“People want to forget the impossible. It makes their world safer.”
I have become convinced that Neil Gaiman is some a wizard. Because every story he writes somehow seems so effortless, so easy to read but jam-packed full of imagination. The Graveyard Book may not be my favourite of his novels (*coughs*American Gods*coughs*), but it’s definitely his most accessible.
The Graveyard Book is the story of Nobody “Bod” Owens, who is orphaned in the intro by a serial killer and raised in a nearby cemetery by a family of ghosts and a reformed vampire. Most of the book is made up of a series of short stories and vignettes about Bod’s adventures growing up in the graveyard, encountering ghosts and witches and werewolves and a human girl who slowly tempts him to rejoin the world of the living. And if anyone of this sounds familiar: yes, it is based on Rudyard Kipling’s Jungle Book.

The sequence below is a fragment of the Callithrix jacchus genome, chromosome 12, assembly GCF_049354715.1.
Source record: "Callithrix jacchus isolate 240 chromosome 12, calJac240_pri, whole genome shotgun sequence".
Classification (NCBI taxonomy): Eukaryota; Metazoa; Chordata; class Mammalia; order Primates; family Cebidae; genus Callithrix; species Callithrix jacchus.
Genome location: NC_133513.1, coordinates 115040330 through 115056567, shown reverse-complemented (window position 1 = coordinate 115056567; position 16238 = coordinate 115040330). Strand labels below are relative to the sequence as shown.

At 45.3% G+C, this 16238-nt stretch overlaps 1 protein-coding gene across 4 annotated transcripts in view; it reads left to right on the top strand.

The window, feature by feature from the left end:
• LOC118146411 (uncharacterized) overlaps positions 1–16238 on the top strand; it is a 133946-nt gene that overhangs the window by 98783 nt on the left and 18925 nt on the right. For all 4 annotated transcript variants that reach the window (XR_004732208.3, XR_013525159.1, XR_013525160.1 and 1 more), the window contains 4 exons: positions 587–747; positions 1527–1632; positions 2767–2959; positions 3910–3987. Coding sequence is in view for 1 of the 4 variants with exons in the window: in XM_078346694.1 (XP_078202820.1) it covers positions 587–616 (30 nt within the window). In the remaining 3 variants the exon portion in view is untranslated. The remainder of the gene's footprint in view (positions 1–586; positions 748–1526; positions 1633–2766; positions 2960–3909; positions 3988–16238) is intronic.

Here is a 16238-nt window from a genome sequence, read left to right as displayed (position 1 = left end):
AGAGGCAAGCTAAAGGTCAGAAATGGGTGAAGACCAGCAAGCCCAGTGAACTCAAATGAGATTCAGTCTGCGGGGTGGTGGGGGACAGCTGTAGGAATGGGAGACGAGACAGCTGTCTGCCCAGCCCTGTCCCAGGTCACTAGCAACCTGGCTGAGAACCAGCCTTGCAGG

The Graveyard Book is a delight for all ages: it’s horror-themed without being too intense for young readers, while well-written and layered enough that it never feels “childish”. So if you’re looking for a break from all the terror of Halloween but still feel in the mood for something spooky, check it out.
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